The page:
The Institute of Medical Biometry and Informatics at the University Heidelberg contributes to teaching, advanced training and clinical research. Biometry is concerned with the methodology and realization of therapeutic-, diagnostic- and meta studies. Research subjects of medical informatics includes bioinformatics/systems biology, knowledge based diagnosis and therapy, the management of health data, as well as medical image processing and pattern recognition. In collaboration with the University Heilbronn, the institute is conducting Germany’s eldest curriculum on medical informatics.

Requests by journalists:
Dr. Annette Tuffs
Head of Public Relations and Press Department
University Hospital of Heidelberg and
Medical Faculty of Heidelberg
Im Neuenheimer Feld 672
D-69120 Heidelberg
Germany
phone: +49 6221 / 56 45 36
fax: +49 6221 / 56 45 44
e-mail: annette.tuffs(at)med.uni-heidelberg.de

Dr. Annette Tuffs | EurekAlert!
Further information:
http://www.med.uni-heidelberg.de

More articles from Medical Engineering:

nachricht Self-powered paper-based 'SPEDs' may lead to new medical-diagnostic tools
23.08.2017 | Purdue University

nachricht New technique to treating mitral valve diseases: First patient data
22.08.2017 | Universitätsspital Bern

All articles from Medical Engineering >>>

The most recent press releases about innovation >>>

Die letzten 5 Focus-News des innovations-reports im Überblick:

Im Focus: Fizzy soda water could be key to clean manufacture of flat wonder material: Graphene

Whether you call it effervescent, fizzy, or sparkling, carbonated water is making a comeback as a beverage. Aside from quenching thirst, researchers at the University of Illinois at Urbana-Champaign have discovered a new use for these "bubbly" concoctions that will have major impact on the manufacturer of the world's thinnest, flattest, and one most useful materials -- graphene.

As graphene's popularity grows as an advanced "wonder" material, the speed and quality at which it can be manufactured will be paramount. With that in mind,...

Im Focus: Exotic quantum states made from light: Physicists create optical “wells” for a super-photon

Physicists at the University of Bonn have managed to create optical hollows and more complex patterns into which the light of a Bose-Einstein condensate flows. The creation of such highly low-loss structures for light is a prerequisite for complex light circuits, such as for quantum information processing for a new generation of computers. The researchers are now presenting their results in the journal Nature Photonics.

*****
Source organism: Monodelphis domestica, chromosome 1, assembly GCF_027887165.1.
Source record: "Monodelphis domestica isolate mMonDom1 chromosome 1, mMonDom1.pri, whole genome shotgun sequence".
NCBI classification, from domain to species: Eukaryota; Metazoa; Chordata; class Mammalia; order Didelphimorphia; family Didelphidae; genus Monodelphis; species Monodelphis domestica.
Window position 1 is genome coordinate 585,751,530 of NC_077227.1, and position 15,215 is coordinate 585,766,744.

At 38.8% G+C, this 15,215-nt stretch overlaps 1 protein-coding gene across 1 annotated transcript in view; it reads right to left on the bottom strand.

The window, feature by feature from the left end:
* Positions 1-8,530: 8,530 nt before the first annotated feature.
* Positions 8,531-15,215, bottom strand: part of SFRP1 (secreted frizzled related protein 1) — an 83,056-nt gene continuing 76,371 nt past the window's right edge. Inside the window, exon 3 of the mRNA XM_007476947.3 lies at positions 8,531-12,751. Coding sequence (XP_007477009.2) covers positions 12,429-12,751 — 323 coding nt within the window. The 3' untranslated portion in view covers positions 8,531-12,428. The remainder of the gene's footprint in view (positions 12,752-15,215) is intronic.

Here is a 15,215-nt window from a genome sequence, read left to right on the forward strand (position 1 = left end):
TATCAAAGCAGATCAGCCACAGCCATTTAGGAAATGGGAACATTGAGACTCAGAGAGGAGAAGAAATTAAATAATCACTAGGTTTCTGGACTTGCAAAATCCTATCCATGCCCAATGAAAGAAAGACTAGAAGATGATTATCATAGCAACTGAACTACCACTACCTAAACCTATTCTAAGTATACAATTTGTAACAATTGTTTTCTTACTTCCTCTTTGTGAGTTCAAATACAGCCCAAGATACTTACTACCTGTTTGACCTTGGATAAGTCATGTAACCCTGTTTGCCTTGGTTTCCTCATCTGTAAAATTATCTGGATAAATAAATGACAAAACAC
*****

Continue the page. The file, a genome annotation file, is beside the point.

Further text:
Light particles (photons) occur as tiny, indivisible portions. Many thousands of these light portions can be merged to form a single super-photon if they are...

Im Focus: Circular RNA linked to brain function

For the first time, scientists have shown that circular RNA is linked to brain function. When a RNA molecule called Cdr1as was deleted from the genome of mice, the animals had problems filtering out unnecessary information – like patients suffering from neuropsychiatric disorders.

While hundreds of circular RNAs (circRNAs) are abundant in mammalian brains, one big question has remained unanswered: What are they actually good for? In the...

Im Focus: RAVAN CubeSat measures Earth's outgoing energy

An experimental small satellite has successfully collected and delivered data on a key measurement for predicting changes in Earth's climate.

The Radiometer Assessment using Vertically Aligned Nanotubes (RAVAN) CubeSat was launched into low-Earth orbit on Nov. 11, 2016, in order to test new...

Im Focus: Scientists shine new light on the “other high temperature superconductor”

A study led by scientists of the Max Planck Institute for the Structure and Dynamics of Matter (MPSD) at the Center for Free-Electron Laser Science in Hamburg presents evidence of the coexistence of superconductivity and “charge-density-waves” in compounds of the poorly-studied family of bismuthates. This observation opens up new perspectives for a deeper understanding of the phenomenon of high-temperature superconductivity, a topic which is at the core of condensed matter research since more than 30 years. The paper by Nicoletti et al has been published in the PNAS.

Since the beginning of the 20th century, superconductivity had been observed in some metals at temperatures only a few degrees above the absolute zero (minus...

All Focus news of the innovation-report >>>

Anzeige

Anzeige

Event News

Call for Papers – ICNFT 2018, 5th International Conference on New Forming Technology

16.08.2017 | Event News

Sustainability is the business model of tomorrow

04.08.2017 | Event News

Clash of Realities 2017: Registration now open. International Conference at TH Köln

26.07.2017 | Event News

 
Latest News

Researchers devise microreactor to study formation of methane hydrate

23.08.2017 | Materials Sciences

ShAPEing the future of magnesium car parts

23.08.2017 | Automotive Engineering

New insights into the world of trypanosomes

23.08.2017 | Life Sciences

VideoLinks
B2B-VideoLinks
More VideoLinks >>>